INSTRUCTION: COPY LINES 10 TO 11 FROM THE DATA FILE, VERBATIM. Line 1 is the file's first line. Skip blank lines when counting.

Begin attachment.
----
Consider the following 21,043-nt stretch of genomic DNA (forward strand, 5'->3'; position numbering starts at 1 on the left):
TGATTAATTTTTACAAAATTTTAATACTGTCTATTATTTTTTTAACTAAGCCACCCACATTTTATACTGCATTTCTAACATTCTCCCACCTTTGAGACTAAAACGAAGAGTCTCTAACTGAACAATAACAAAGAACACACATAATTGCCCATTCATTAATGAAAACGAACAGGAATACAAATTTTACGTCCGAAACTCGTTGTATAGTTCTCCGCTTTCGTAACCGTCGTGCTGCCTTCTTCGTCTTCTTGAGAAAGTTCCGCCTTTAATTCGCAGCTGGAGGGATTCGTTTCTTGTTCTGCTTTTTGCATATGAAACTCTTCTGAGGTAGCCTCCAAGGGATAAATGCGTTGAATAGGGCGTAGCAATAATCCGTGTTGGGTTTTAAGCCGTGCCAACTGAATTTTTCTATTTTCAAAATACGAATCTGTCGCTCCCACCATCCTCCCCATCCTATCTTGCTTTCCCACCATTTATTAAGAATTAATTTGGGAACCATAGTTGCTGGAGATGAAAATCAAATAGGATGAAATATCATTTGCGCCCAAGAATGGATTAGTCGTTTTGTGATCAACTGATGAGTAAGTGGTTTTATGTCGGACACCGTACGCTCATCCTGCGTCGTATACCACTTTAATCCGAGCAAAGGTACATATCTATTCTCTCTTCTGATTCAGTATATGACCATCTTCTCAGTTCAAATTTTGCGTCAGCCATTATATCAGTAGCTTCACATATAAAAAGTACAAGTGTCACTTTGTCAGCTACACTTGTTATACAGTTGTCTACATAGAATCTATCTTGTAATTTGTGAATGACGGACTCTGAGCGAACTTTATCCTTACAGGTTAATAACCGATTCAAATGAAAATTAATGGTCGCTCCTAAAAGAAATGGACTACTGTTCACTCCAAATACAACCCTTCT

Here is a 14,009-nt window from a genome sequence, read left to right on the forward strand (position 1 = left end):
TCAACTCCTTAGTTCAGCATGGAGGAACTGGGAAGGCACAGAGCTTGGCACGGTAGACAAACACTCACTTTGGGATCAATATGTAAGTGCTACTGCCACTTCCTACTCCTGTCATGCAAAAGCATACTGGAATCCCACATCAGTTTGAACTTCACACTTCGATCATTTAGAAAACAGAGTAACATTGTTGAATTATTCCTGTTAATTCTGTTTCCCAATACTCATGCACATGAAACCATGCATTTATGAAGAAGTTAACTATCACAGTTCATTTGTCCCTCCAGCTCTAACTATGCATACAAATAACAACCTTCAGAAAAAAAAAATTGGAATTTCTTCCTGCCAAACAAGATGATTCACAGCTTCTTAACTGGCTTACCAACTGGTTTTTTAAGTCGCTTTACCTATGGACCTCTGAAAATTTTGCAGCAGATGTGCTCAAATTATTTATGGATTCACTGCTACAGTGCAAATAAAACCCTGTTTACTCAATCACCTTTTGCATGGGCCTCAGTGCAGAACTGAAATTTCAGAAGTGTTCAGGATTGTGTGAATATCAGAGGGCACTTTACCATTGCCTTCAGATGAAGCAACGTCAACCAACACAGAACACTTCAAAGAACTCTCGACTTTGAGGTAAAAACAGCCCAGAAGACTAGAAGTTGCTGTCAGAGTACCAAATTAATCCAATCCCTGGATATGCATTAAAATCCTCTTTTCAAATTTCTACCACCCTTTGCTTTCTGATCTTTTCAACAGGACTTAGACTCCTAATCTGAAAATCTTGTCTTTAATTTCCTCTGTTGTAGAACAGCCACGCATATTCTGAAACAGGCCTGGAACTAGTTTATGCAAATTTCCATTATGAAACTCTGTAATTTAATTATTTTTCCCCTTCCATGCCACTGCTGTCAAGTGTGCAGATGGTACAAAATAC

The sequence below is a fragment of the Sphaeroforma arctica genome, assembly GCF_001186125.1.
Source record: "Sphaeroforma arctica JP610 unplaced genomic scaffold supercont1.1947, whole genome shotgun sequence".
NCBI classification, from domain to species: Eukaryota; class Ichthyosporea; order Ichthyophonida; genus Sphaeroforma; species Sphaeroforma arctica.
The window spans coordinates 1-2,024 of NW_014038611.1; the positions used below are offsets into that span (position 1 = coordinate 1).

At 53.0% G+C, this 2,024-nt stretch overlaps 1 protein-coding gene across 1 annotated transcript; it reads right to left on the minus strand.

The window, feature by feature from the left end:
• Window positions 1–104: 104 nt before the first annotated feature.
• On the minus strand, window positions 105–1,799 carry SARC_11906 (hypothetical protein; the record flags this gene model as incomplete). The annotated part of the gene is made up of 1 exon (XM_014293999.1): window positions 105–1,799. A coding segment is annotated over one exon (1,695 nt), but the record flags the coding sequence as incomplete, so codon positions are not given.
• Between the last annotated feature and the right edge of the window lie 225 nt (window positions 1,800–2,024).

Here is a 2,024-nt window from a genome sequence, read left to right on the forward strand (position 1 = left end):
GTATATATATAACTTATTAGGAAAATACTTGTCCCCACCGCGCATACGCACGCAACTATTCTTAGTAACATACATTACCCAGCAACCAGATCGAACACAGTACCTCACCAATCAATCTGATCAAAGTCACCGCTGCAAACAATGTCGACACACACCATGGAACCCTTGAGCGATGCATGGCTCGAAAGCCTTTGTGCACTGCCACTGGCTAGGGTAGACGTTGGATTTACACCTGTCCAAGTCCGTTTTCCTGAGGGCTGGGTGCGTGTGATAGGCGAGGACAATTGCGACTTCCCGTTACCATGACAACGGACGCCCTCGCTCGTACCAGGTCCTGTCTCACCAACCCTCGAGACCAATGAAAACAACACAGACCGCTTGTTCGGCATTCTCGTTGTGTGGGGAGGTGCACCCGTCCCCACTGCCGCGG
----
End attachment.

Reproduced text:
The window, feature by feature from the left end:
• Window positions 1–104: 104 nt before the first annotated feature.